Kearney, NE Mitchell, SD to Iowa City, IA
From Mitchell, we headed east through Sioux Falls. There was more snow, and the plowing and salting wasn't great in South Dakota, either. After Sioux Falls, we headed south and crossed the state line into Iowa (the Midwest at last!), where the roads started getting much better. We headed south and crossed the Missouri River into Omaha, and were finally back on our original planned route. We went to the Old Market where we got lunch at Omaha Spaghetti Works. After that, we headed back across the river into Iowa.
In Iowa, things started feeling much more like home. We drove through farmland and small towns, though everything was definitely more spread out than in the more eastern Midwestern states. We stopped in Des Moines for about an hour to see the State Capitol and home of the Iowa Caucuses. The Statehouse was beautiful, covered in colorful tile looking up to a gilded dome. The Law Library inside was also gorgeous, and would make an amazing set for an engagement session. :)
After Des Moines, we continued east on I-80 to Iowa City, home of the University of Iowa. It was frigid so we didn't explore campus much, but we had a delicious dinner at Iowa Chop House before turning in for the night.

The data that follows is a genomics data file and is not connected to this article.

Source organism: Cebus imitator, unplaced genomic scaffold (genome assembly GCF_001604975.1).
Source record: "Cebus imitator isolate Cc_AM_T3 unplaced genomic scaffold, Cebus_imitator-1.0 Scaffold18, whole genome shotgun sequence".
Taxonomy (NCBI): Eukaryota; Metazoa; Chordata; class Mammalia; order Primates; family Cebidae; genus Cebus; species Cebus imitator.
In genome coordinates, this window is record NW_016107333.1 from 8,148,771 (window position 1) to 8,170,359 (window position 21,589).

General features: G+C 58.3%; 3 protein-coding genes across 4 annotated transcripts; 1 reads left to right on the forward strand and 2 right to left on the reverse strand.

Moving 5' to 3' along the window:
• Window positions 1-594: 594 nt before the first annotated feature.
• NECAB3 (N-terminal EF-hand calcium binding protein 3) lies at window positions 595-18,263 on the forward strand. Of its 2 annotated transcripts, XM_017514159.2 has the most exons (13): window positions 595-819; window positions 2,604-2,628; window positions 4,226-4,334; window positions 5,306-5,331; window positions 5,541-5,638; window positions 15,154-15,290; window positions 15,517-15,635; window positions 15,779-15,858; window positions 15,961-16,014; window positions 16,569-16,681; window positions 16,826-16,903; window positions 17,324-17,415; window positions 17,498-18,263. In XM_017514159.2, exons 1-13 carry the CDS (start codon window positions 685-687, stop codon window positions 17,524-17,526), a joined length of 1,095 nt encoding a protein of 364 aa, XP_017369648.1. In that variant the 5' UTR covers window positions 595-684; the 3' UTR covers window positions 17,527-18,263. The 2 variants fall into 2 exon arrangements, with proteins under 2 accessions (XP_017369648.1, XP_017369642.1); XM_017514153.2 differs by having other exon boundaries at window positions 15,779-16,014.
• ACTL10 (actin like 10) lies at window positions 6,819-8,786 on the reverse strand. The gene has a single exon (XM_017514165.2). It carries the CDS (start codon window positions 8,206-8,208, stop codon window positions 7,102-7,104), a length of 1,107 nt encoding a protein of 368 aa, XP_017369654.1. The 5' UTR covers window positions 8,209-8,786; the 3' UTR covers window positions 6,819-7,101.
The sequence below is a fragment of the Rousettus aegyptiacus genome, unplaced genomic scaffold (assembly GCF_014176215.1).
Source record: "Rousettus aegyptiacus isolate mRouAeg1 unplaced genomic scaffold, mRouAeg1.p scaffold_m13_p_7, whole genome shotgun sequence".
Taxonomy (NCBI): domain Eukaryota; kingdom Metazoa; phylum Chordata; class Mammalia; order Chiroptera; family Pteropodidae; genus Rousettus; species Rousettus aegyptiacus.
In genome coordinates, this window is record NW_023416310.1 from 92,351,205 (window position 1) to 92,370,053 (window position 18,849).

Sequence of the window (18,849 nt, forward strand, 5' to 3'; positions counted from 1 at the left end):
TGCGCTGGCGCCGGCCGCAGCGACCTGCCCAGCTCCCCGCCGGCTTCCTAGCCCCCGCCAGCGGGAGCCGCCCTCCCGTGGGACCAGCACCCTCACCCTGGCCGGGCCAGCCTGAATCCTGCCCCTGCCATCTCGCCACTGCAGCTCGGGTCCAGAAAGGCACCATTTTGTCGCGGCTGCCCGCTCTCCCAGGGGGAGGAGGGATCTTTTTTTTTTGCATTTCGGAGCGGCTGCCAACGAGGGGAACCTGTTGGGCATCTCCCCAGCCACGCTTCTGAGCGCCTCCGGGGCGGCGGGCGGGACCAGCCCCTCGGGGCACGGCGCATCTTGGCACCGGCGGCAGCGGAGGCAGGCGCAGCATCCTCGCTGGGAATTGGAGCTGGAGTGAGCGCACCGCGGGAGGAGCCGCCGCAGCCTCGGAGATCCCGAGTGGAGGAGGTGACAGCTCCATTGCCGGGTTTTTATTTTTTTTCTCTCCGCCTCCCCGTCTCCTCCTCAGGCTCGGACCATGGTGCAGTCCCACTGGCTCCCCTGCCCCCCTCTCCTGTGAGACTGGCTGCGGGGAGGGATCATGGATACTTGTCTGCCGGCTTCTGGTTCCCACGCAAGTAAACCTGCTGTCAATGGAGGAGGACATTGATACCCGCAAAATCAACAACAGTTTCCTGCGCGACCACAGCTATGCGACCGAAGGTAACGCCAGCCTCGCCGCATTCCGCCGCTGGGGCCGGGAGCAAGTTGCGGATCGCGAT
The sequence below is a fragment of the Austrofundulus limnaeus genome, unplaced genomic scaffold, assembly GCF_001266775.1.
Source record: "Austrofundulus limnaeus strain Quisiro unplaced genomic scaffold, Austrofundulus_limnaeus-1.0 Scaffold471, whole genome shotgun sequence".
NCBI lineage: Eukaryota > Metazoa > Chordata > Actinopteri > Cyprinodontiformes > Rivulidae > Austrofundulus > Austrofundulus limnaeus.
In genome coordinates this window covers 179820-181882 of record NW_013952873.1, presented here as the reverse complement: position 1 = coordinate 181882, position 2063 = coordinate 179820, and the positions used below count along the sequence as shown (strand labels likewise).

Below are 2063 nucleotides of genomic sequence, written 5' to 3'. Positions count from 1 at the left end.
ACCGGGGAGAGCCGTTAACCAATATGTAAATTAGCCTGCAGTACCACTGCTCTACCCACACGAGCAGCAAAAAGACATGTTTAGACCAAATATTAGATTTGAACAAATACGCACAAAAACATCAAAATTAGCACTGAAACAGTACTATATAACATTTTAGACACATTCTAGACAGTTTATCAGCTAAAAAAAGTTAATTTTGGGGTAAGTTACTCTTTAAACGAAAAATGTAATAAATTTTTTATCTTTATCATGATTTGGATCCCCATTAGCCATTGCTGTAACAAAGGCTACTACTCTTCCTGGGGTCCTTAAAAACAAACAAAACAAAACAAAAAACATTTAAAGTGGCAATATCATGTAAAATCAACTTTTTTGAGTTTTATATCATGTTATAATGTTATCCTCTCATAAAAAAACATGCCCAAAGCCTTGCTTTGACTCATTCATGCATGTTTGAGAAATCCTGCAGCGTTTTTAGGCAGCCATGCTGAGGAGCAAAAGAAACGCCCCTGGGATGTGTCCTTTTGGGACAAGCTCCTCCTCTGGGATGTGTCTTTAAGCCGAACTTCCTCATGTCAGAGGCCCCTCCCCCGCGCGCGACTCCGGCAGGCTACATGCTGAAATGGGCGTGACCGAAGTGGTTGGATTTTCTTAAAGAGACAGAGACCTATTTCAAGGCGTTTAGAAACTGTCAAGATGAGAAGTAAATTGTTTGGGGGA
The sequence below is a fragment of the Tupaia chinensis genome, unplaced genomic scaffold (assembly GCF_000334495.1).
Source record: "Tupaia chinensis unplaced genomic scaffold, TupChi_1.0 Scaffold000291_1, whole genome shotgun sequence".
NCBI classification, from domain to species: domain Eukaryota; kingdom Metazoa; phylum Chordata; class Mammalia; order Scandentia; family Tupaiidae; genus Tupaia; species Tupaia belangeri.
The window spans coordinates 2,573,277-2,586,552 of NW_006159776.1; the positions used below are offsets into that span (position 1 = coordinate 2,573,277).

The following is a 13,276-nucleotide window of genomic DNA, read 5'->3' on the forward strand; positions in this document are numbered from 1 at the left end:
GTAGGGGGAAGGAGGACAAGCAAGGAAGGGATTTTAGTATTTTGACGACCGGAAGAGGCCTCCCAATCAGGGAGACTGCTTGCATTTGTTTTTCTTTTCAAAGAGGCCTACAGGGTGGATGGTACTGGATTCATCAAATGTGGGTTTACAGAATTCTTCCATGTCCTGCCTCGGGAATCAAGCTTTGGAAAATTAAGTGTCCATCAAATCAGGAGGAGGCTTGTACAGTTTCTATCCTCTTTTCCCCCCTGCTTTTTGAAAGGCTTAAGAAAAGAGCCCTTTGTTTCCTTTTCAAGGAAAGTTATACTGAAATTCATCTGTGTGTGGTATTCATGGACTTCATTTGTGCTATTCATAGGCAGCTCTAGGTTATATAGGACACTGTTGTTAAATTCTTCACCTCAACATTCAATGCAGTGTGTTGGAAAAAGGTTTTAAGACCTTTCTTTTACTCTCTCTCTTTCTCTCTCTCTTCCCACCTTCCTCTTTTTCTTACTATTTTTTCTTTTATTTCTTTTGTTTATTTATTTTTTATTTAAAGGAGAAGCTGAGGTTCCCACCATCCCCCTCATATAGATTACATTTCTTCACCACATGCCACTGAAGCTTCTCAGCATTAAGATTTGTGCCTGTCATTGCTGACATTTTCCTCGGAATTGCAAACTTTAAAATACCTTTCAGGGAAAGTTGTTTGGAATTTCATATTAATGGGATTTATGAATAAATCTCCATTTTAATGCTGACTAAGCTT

Day 5: Iowa City, IA to Solon, OH
After four days of more than eight hours of driving per day, it was a bit harder to get started on our last day. We managed to hit the road around 9:00, however, and within an hour were in Davenport, IA, our last stop on the western side of the Mississippi River. We made a quick stop to see the river, which was so high it was almost overflowing its banks, and then crossed into Illinois.
A few hours into Illinois, we made a stop at Starved Rock Nature Preserve, which is just south of I-80 near Oglesby, IL. The park is one of the state's top landmarks, and it was fun to do something in Illinois that wasn't in Chicago. We took a few hours to hike along the Illinois River to the LaSalle Canyon waterfall, then got back on I-80 east into Chicago traffic. Since we were behind schedule with our late morning stop, we decided to skip the Indiana Dunes National Lakeshore and a tempting detour through Michigan so that we would arrive earlier. We crossed the Ohio state line around 6:00pm, got dinner at the SBarro rest stop that I used to always stop at driving to Ann Arbor, and arrived in Solon at about 9:15.
10 states, 5 days, and 2,841 miles! I kind of want to do this again. (Credit to Google for map images.)